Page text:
- Web Development: jQuery, AJAX, and Templating

Web Development: jQuery, AJAX, and Templating

Using jQuery in Website Code

While using jQuery on jsFiddle is as easy as selecting its name using the dropdown menu, implementing the same library in the traditional website development process involves slightly more work. In short, the following processes must take place:

  • Explicit connection must be made beween the HTML code and the jQuery library
  • JavaScript code must provide an event handler to detect when the browser has finished loading

Explicit Connection

Just as one can link a CSS file using the <link> tag placed in the <head> section, JavaScript files can be connected to the HTML file using the <script> tag.

    <link href="css/style.css" rel="stylesheet" type="text/css">
    <script src="" type="text/javascript"></script>
    <script src="js/script.js" type="text/javascript">

Note that the jQuery official website provides a remotely-hosted version of the jQuery library. A separate file designed to house one's own JavaScript code must be created and linked as well.

Event Handler

While jsFiddle, as a sandbox code editor, launches all JavaScript code immediately upon clicking on "Run." When using jQuery in the traditional workflow, however, the programmer must manually set the JavaScript code to launch when the browser has finished loading.

    alert("Page finished loading!");

Note that the JavaScript code is "wrapped" by an event handler that targets the HTML document itself. As the name suggests, the above snippet simply waits until the browser has finished loading, and launches the rest of the code.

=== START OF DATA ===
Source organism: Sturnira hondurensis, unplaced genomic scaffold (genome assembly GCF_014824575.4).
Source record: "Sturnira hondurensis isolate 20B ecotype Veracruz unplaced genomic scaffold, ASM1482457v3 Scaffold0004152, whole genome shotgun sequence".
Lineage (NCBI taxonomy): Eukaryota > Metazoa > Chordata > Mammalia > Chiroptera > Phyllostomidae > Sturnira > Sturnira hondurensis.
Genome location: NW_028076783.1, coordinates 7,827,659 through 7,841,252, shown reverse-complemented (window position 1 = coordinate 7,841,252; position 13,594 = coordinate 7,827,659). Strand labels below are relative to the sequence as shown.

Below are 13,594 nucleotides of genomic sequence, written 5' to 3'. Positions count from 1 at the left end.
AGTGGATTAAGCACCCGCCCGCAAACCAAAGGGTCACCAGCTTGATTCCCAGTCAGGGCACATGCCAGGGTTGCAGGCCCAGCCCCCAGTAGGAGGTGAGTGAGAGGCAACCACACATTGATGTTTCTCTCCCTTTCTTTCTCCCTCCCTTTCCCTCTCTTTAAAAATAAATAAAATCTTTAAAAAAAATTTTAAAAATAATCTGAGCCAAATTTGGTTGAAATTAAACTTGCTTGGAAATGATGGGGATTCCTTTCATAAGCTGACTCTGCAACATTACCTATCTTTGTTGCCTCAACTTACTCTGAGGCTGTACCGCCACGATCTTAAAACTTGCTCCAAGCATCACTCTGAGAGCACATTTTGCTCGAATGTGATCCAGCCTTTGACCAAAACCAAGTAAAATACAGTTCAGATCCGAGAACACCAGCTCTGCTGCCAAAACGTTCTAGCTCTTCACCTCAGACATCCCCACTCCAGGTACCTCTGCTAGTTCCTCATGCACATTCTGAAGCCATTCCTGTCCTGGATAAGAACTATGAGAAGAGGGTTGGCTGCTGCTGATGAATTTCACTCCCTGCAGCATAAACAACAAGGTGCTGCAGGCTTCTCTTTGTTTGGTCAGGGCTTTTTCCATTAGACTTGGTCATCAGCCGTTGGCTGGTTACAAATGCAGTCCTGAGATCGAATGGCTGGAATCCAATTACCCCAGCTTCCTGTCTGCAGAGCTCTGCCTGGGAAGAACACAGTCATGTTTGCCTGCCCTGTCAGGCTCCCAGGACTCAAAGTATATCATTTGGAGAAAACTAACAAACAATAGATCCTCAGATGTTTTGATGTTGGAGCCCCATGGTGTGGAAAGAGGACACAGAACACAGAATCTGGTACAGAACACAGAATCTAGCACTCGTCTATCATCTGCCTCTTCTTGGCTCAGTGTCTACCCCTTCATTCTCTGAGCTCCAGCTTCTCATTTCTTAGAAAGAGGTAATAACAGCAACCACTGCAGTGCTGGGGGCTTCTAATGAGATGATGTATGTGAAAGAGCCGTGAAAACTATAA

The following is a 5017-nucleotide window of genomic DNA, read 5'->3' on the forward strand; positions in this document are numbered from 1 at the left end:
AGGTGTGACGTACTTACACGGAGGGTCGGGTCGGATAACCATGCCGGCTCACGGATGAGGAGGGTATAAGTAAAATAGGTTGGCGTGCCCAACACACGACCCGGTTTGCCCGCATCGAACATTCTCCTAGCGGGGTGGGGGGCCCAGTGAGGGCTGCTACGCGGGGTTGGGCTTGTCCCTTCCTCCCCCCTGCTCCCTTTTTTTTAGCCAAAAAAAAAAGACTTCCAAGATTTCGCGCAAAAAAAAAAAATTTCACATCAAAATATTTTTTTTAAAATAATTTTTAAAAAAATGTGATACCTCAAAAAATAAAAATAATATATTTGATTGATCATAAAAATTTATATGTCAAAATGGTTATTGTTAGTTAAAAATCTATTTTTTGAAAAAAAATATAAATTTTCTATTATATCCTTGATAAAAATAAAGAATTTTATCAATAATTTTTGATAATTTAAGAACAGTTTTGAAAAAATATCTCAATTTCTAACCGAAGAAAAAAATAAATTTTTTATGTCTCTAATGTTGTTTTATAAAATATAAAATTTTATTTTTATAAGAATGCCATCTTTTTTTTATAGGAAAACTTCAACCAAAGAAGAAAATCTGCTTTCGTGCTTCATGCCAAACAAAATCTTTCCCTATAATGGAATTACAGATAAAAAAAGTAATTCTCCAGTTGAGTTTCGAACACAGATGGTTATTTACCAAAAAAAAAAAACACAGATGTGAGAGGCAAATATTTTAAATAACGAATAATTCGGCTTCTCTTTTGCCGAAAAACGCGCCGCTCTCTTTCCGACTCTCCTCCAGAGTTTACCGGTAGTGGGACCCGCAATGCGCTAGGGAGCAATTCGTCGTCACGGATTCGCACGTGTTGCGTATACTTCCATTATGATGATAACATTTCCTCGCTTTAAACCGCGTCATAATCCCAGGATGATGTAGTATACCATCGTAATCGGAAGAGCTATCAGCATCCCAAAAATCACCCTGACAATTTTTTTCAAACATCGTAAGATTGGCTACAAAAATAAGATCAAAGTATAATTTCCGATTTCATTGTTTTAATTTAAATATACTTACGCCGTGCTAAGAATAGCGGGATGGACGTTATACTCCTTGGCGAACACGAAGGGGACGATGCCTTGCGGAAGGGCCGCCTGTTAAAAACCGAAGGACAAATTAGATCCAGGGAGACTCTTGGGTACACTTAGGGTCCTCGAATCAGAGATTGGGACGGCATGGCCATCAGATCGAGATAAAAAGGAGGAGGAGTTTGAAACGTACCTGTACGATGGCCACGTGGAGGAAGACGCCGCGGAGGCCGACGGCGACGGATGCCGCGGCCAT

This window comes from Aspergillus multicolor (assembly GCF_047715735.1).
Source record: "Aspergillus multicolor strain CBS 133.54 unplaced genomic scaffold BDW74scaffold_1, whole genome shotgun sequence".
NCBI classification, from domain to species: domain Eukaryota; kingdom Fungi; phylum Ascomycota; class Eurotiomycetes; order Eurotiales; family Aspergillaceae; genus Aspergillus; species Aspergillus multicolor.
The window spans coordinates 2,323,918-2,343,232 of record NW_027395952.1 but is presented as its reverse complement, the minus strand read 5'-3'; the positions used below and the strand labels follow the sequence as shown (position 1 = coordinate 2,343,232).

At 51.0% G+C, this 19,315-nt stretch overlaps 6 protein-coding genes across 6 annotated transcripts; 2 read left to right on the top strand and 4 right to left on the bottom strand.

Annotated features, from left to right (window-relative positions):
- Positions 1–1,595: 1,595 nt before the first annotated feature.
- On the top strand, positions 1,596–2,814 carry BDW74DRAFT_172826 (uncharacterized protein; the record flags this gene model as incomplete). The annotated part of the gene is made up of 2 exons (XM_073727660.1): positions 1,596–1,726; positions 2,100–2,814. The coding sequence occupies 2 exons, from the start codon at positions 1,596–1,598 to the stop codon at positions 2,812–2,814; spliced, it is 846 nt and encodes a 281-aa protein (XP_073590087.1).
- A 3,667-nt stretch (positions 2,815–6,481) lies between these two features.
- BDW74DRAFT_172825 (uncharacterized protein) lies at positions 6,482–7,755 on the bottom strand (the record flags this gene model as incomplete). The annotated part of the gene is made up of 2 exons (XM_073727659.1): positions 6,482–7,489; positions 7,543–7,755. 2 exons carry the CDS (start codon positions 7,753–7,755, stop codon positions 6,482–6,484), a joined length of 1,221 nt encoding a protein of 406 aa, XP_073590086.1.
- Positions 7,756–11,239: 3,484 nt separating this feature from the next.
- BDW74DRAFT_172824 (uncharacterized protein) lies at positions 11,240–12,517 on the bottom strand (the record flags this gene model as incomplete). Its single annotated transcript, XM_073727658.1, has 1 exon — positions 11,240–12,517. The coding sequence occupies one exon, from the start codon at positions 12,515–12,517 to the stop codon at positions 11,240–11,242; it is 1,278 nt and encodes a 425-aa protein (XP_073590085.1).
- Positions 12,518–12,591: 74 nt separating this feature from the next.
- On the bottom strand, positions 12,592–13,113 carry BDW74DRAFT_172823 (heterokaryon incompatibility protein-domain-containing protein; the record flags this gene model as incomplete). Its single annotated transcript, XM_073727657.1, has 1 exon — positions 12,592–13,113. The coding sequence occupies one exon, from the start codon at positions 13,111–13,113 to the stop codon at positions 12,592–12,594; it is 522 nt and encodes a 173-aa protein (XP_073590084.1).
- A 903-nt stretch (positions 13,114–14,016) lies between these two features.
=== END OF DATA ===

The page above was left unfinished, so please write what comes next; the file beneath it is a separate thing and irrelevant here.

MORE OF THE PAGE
With JavaScript, programmers found a way to develop more dynamic website experiences. Whether it be an infinite scrolling feature on Pinterest or Twitter's auto-refresh timeline, the feature where websites can load additional content without reloading the browser is called AJAX: Asynchrnous JavaScript and XML (XML is a technology closely related to HTML, designed for exchanging structured data). As a popular JavaScript technique, AJAX allows the browser to exchange data with the server without the user's explicit consent, and inject loaded data into select parts of the layout.

Timeline: History of AJAX

  • 1998: Microsoft develops a basic model of XMLHTTP, where the application can call for additional data without reloading the page, and implements only in its products: Internet Explorer and Outlook
  • Early 2000s: Mozilla develops a JavaScript-accesible version of Microsoft's technology, which becomes a de facto standard
  • 2005: Google embraces Mozilla's implementation and releases various web applications such as Gmail and Google Maps built on the same technology; Columnist Jesse James Garrett coins the name "AJAX" in the article titled "Ajax: A New Approach to Web Applications"
  • 2006: The W3C publishes a first working draft for XMLHTTP, standardizing the technique for mass adoption

Same Origin Policy

As AJAX allows the programmer to load data without the user's consent, a number of security features have been created in order to protect users. Dubbed "Same Origin Policy," this implementation forces the browsers to only load pages that exist on the same domain (ex., port, and protocol (ex. https). This policy, however, can be (and has been) relaxed once there is an explicit consent established between the user, the website code, and the data provider.

Templating System with AJAX

When using only HTML and CSS to build a multipage website, one faces a problem of redundancy: a specific code snippet may be repeated in multiple pages, and this can cause the website to be rather difficult to organize. In addition, the programmer may find oneself repeating a mistake or an error throughout the website as well.

As AJAX allows the browser to communicate with the server directly and inject content into the layout, the technique allows for modularization. Using AJAX, the programmer can identify common, shared elements in the website code and save them as separate modules that are loaded and injected as necessary using JavaScript. In addition to minimizing redundancy, this approach also allows the resultant website code to be much more readable and organized, especially if the website happens to be complex in structure.